I have fallen madly in love with ribbon. This is only natural for someone like me. I’ve been sewing since I was ten years old. I have always been fascinated with making something out of nothing and I enjoy working with my hands. It only took one visit to the craft store to get me hooked. Let’s talk bow making!
Locally, I’ve had the best luck at Michael’s finding inexpensive ribbon. I have found that 3/8” works best for ear bows, with 5/8” and 7/8” for collar bows. My store has a large display of ribbon in 3-yard packages for $1.00 a spool on sale. If you cut the ribbon between 11-13 inches long you will get about 10 pieces of ribbon. This works out to approx. 10 cents apiece.
I precut all my ribbon and keep it in a plastic bag so it stays organized and clean. I use grosgrain ribbon. I like the way this type of ribbon looks. It has an interesting texture and makes for an attractive bow. Grosgrain ribbon also gives the bow weight and an expensive feel.
Make sure you use thick, high quality rubber bands. You might want to use two rubber bands instead of one so your bow will have back up in case one rubber band breaks. Upholstery thread is the way to go with a long darning needle for stitching it all together. Make sure the needle is sharp so it is easy to push through the layers of ribbon. You won’t have to make as many passes with the needle because this thread is heavy duty and doesn’t break. I always triple knot my thread.
You can also make bows out of paper flowers. These were purchased at Michael's.
Finding something special to put in the center of the bow is the fun part. You can use beads, pom poms, buttons, rosettes…that’s up to you. You can wander around the craft store and buy anything that strikes your fancy. I hand stitch all my bows. I keep my trinkets in a little container that includes an assortment of styles and colors so I can mix and match. Experiment. You can also troll eBay for goodies and do-dads for bow centers.
Many of the local craft stores have coupons every week. Some creative groomers frequent the Dollar Stores and buy the 99 cent stems of plastic flowers, popping off the flowers and going that route.
I found the cutest packages of bugs and spiders for my Halloween bows at 99 cents a package at a dollar store. They came in two colors, black and white so I bought one of each. I even have plenty left over for next year’s bows!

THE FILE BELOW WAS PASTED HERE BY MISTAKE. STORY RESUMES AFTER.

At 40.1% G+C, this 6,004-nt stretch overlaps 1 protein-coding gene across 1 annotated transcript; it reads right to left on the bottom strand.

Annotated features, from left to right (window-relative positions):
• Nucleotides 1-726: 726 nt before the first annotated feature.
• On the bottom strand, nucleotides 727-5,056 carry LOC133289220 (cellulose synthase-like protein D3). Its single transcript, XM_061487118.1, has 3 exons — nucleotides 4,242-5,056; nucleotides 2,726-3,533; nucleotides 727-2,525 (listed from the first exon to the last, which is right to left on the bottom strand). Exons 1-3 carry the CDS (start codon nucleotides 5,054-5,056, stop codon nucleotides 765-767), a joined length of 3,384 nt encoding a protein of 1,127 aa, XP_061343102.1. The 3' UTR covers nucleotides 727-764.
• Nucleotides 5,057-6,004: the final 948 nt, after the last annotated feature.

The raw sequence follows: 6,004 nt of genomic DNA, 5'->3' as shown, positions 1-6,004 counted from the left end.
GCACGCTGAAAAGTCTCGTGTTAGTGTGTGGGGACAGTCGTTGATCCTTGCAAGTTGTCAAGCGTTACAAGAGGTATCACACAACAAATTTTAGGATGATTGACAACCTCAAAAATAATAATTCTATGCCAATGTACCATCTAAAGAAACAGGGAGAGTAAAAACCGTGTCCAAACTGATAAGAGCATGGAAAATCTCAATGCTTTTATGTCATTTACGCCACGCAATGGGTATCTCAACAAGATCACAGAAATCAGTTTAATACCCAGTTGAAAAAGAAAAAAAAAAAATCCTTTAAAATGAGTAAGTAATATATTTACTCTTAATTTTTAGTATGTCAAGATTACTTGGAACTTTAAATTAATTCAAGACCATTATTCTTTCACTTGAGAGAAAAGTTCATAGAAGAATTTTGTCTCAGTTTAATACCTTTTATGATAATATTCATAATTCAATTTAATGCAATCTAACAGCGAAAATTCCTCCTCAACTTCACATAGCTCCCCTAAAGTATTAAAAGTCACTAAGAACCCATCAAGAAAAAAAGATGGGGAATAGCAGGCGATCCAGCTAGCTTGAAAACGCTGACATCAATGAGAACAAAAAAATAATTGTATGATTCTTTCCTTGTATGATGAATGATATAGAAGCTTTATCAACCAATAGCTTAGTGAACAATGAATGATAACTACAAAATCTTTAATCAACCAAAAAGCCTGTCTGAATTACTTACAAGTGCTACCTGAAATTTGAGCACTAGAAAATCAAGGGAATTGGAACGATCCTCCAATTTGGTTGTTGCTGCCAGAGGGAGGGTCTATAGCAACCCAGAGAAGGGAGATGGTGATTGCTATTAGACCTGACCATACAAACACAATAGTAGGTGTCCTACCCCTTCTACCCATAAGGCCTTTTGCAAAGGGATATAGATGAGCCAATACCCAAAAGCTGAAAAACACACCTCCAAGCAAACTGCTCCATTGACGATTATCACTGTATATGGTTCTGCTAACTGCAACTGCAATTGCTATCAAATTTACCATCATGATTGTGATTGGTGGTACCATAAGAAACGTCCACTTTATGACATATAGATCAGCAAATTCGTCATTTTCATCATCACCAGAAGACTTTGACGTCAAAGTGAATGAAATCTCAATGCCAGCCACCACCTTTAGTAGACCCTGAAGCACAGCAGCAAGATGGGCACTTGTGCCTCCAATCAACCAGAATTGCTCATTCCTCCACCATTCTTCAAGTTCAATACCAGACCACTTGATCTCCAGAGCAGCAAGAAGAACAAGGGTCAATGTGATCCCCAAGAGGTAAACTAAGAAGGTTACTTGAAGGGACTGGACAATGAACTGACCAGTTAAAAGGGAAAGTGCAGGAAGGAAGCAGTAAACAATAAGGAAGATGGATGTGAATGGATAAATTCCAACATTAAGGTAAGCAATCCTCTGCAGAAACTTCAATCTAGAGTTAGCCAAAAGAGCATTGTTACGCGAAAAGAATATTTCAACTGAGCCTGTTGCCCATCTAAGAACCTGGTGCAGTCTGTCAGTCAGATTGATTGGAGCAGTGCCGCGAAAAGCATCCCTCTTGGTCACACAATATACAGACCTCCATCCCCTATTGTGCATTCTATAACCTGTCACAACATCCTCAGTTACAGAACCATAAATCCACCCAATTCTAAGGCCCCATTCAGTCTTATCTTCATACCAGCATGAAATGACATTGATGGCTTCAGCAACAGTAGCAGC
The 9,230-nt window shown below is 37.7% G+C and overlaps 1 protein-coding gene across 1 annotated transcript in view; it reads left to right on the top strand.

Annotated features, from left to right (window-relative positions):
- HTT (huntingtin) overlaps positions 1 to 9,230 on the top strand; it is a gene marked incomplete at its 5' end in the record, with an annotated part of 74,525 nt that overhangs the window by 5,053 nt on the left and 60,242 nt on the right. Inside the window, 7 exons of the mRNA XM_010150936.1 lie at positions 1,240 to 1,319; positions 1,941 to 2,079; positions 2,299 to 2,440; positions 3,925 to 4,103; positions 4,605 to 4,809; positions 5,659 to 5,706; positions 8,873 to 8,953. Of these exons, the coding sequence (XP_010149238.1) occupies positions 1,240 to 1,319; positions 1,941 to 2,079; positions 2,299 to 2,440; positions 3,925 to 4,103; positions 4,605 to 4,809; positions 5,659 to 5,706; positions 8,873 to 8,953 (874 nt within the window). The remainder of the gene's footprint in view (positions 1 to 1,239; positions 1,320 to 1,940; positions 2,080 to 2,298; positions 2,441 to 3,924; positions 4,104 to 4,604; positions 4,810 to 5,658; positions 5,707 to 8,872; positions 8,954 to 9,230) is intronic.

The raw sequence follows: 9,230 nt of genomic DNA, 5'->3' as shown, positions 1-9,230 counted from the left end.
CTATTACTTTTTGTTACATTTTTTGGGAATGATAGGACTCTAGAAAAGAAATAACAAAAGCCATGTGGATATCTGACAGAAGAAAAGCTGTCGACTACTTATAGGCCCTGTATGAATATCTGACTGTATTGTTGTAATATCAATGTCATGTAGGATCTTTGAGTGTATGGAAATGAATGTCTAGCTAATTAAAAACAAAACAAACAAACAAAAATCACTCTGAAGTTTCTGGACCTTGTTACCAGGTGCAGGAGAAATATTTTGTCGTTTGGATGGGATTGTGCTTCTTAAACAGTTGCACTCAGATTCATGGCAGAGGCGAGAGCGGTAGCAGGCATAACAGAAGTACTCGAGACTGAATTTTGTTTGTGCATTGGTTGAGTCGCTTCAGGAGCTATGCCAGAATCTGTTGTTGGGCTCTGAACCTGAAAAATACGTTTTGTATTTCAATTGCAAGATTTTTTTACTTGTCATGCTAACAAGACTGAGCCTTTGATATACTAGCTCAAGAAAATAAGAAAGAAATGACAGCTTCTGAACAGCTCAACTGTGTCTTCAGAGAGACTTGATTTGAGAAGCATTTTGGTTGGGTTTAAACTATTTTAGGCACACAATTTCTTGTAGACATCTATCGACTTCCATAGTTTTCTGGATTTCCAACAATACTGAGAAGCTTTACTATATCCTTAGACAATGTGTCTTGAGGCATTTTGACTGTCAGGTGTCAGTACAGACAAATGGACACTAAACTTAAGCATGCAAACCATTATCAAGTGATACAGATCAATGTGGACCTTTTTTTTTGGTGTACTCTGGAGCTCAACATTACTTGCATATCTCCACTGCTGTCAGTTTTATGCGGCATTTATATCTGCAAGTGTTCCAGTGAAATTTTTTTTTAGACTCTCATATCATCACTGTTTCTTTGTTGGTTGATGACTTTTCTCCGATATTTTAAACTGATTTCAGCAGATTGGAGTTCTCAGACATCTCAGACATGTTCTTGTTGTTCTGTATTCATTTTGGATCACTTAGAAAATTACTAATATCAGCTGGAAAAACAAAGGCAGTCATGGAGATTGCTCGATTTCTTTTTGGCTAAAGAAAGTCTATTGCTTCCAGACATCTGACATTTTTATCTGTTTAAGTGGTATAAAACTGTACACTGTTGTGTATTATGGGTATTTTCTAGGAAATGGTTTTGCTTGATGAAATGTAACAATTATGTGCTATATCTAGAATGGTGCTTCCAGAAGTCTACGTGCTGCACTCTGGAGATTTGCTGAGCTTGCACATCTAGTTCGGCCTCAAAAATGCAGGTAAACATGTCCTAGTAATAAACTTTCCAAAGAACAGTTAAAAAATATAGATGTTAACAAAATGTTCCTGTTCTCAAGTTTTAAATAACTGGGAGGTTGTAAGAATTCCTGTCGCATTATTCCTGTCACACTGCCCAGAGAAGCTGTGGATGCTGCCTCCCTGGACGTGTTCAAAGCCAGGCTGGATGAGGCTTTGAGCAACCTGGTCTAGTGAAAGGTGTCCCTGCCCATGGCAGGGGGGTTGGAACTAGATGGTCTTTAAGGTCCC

I am a big fan of the collar bows. I find that many of my customers do leave them on until the next groom. Ear bows can leave knots and tangles in the hair and frankly, I don’t like putting them in. The biggest bonus in regard to collar bows– you only need one! That’s a money saver.
Some holiday bows...
Here are some ear bows. These were easy as pie! All I had to do was stitch a rubber band on the back as pictured.
Now, if you are reading this and shaking your head and saying this is not going to happen, there is hope! If bow making is not your cup of tea there are many talented, creative groomers out there that make bows. One of my favorites is Tica Verret. Tica has a large assortment of high quality, hand crafted items. Check out her facebook page: http://www.facebook.com/TicaBows. Other places to find interesting bows are www.etsy.com, www.ebay.com or just google “bows.” To get more familiar with bow making you can also watch bow videos on youtube.
Every single one of my customers has noticed the hand made bows. They love them and are impressed when I say I made them myself. No doubt, bows can give your groom the WOW factor. They are the icing on the cake. A finishing touch. Dress up your furry best friends in the finest bling and guess what will happen? Every time your customer sees that snazzy bow on their pet’s collar, they will think of you and smile. Whatever path you follow, you can be creative or spend some time having fun shopping for bows on the Internet. It’s even a good idea to just look around and get ideas. I’m hoping this blog will light a spark under your bow-making fire as we all head towards the holiday season together.